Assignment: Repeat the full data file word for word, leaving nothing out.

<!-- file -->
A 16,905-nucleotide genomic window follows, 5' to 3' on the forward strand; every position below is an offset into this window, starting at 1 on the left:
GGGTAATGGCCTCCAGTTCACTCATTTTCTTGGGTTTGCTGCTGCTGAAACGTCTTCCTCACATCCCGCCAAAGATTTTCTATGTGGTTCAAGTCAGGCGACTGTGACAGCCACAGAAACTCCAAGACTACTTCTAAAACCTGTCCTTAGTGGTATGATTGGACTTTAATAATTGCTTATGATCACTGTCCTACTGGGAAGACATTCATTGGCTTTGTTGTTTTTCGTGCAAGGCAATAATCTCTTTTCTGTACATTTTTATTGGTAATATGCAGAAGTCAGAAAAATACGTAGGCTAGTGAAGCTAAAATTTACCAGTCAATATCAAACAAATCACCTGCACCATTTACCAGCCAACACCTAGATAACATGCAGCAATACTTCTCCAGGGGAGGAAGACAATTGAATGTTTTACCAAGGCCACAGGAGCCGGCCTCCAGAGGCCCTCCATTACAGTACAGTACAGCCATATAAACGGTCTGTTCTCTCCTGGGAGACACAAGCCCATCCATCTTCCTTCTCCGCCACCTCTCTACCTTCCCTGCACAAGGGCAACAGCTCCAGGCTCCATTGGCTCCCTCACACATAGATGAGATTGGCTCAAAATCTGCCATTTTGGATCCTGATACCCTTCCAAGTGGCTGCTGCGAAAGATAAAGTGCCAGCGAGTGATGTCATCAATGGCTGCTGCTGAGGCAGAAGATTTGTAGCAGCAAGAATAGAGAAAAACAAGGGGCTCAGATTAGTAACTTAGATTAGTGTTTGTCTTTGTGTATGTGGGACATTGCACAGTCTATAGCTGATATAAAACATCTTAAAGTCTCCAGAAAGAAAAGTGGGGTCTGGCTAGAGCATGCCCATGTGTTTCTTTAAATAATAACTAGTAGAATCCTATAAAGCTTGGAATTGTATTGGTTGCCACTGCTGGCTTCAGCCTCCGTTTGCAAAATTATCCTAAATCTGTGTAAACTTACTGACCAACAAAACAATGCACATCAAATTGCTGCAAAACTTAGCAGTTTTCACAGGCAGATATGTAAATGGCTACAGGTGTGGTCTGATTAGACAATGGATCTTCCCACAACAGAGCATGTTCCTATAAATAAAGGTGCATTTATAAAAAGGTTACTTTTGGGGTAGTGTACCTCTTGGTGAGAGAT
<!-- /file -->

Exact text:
A 16,905-nucleotide genomic window follows, 5' to 3' on the forward strand; every position below is an offset into this window, starting at 1 on the left:
GGGTAATGGCCTCCAGTTCACTCATTTTCTTGGGTTTGCTGCTGCTGAAACGTCTTCCTCACATCCCGCCAAAGATTTTCTATGTGGTTCAAGTCAGGCGACTGTGACAGCCACAGAAACTCCAAGACTACTTCTAAAACCTGTCCTTAGTGGTATGATTGGACTTTAATAATTGCTTATGATCACTGTCCTACTGGGAAGACATTCATTGGCTTTGTTGTTTTTCGTGCAAGGCAATAATCTCTTTTCTGTACATTTTTATTGGTAATATGCAGAAGTCAGAAAAATACGTAGGCTAGTGAAGCTAAAATTTACCAGTCAATATCAAACAAATCACCTGCACCATTTACCAGCCAACACCTAGATAACATGCAGCAATACTTCTCCAGGGGAGGAAGACAATTGAATGTTTTACCAAGGCCACAGGAGCCGGCCTCCAGAGGCCCTCCATTACAGTACAGTACAGCCATATAAACGGTCTGTTCTCTCCTGGGAGACACAAGCCCATCCATCTTCCTTCTCCGCCACCTCTCTACCTTCCCTGCACAAGGGCAACAGCTCCAGGCTCCATTGGCTCCCTCACACATAGATGAGATTGGCTCAAAATCTGCCATTTTGGATCCTGATACCCTTCCAAGTGGCTGCTGCGAAAGATAAAGTGCCAGCGAGTGATGTCATCAATGGCTGCTGCTGAGGCAGAAGATTTGTAGCAGCAAGAATAGAGAAAAACAAGGGGCTCAGATTAGTAACTTAGATTAGTGTTTGTCTTTGTGTATGTGGGACATTGCACAGTCTATAGCTGATATAAAACATCTTAAAGTCTCCAGAAAGAAAAGTGGGGTCTGGCTAGAGCATGCCCATGTGTTTCTTTAAATAATAACTAGTAGAATCCTATAAAGCTTGGAATTGTATTGGTTGCCACTGCTGGCTTCAGCCTCCGTTTGCAAAATTATCCTAAATCTGTGTAAACTTACTGACCAACAAAACAATGCACATCAAATTGCTGCAAAACTTAGCAGTTTTCACAGGCAGATATGTAAATGGCTACAGGTGTGGTCTGATTAGACAATGGATCTTCCCACAACAGAGCATGTTCCTATAAATAAAGGTGCATTTATAAAAAGGTTACTTTTGGGGTAGTGTACCTCTTGGTGAGAGAT